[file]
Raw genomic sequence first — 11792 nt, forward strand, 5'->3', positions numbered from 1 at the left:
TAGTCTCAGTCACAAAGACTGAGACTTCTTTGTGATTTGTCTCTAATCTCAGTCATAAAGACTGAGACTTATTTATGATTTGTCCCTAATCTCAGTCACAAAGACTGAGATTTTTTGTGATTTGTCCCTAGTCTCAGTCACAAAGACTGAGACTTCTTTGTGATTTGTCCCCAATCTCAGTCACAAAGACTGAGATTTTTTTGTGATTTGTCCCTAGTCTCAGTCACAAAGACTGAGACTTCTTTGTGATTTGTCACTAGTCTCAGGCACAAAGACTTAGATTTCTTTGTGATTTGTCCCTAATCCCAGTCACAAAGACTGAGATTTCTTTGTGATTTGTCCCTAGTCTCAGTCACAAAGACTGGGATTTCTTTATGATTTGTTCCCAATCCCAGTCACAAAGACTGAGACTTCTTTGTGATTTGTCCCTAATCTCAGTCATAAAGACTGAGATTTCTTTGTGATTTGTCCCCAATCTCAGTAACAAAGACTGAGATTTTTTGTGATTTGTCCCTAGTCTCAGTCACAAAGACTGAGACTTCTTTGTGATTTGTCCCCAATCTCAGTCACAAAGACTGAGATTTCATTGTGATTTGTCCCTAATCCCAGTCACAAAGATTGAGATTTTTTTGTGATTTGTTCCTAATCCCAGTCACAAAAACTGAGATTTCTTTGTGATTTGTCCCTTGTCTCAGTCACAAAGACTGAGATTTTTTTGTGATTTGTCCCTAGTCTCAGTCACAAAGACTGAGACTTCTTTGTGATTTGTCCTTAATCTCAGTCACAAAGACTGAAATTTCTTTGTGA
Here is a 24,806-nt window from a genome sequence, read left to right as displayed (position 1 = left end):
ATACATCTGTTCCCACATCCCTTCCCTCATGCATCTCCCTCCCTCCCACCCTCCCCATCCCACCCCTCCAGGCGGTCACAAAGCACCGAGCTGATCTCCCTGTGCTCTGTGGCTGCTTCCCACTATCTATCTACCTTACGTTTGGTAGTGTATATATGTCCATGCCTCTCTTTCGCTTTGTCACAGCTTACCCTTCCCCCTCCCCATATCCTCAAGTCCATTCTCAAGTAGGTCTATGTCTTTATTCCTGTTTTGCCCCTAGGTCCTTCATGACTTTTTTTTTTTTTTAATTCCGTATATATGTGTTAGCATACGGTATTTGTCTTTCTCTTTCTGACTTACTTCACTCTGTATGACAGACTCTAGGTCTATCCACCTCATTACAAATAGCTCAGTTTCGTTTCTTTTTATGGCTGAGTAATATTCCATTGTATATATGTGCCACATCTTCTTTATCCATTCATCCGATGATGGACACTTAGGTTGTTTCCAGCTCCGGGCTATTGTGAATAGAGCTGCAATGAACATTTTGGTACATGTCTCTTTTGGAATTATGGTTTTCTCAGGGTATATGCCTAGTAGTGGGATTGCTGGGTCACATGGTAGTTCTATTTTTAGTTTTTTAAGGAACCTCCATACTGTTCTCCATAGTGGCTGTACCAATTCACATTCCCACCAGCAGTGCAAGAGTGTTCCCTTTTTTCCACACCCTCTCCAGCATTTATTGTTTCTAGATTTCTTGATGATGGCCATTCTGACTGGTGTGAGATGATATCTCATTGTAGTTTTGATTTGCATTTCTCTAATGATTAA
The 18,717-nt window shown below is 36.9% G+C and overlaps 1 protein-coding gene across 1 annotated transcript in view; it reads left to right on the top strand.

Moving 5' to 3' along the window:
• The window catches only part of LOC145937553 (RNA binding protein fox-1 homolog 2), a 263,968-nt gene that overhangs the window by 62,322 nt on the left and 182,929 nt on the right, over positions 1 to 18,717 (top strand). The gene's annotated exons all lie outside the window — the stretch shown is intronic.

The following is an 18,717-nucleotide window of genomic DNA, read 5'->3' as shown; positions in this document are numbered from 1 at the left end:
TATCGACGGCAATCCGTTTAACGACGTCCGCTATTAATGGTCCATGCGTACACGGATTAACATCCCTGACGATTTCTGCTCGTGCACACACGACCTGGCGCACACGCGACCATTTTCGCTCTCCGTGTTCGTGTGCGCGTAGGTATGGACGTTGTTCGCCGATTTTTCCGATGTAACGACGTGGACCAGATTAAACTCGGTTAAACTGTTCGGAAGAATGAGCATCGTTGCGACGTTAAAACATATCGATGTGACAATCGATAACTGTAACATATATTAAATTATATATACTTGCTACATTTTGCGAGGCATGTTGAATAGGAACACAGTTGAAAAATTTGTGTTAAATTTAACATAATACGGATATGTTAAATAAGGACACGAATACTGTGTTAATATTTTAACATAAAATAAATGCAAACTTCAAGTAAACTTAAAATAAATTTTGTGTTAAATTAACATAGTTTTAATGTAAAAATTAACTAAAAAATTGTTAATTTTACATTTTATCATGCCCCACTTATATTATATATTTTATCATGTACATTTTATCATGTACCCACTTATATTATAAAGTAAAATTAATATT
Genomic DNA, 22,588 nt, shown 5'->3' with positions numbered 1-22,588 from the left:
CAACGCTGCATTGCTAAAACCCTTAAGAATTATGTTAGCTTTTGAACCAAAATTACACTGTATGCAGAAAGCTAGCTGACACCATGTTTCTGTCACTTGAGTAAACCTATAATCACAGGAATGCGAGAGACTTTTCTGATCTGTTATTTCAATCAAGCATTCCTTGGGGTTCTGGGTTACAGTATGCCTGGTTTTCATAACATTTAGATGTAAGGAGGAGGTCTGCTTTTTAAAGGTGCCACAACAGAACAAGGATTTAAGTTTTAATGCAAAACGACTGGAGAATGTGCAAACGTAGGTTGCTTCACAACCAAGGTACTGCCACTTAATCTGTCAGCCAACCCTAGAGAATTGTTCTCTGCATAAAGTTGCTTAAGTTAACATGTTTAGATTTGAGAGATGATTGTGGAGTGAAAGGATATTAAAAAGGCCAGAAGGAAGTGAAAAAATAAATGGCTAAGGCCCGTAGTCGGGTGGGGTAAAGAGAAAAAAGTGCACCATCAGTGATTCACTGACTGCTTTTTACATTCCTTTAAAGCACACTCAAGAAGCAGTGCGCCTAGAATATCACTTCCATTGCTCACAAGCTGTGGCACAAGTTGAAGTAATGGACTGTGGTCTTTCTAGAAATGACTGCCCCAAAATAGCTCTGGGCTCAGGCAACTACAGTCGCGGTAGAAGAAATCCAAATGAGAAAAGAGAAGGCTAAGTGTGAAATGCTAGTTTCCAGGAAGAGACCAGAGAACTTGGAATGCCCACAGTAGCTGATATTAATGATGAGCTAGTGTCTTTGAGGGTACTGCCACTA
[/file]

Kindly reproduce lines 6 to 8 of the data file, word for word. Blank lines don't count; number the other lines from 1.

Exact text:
Moving 5' to 3' along the window:
• The window catches only part of LOC145937553 (RNA binding protein fox-1 homolog 2), a 263,968-nt gene that overhangs the window by 62,322 nt on the left and 182,929 nt on the right, over positions 1 to 18,717 (top strand). The gene's annotated exons all lie outside the window — the stretch shown is intronic.

The following is an 18,717-nucleotide window of genomic DNA, read 5'->3' as shown; positions in this document are numbered from 1 at the left end: